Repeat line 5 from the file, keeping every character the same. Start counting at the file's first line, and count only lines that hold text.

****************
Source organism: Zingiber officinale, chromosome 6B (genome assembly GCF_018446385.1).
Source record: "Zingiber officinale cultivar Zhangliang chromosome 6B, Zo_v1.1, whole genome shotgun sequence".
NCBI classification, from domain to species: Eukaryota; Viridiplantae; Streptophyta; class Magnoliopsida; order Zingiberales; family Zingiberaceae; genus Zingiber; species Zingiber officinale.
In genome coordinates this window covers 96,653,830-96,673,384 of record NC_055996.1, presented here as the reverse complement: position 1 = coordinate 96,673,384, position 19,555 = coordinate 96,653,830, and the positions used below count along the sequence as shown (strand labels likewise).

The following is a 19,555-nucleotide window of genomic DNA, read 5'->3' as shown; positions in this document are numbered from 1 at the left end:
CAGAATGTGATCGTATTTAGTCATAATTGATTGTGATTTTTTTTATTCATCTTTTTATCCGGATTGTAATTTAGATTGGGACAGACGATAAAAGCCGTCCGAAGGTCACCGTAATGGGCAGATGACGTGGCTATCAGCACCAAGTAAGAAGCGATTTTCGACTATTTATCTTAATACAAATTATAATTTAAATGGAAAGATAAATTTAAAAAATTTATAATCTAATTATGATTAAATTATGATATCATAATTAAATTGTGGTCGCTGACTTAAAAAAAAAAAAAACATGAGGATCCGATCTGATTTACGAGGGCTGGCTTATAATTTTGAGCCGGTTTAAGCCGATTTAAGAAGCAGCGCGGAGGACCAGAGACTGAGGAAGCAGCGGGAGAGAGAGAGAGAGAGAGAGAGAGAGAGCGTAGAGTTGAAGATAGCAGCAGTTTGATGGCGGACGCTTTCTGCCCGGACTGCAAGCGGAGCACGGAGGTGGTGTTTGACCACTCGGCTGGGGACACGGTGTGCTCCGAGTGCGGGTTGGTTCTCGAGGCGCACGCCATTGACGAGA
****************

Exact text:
The following is a 19,555-nucleotide window of genomic DNA, read 5'->3' as shown; positions in this document are numbered from 1 at the left end: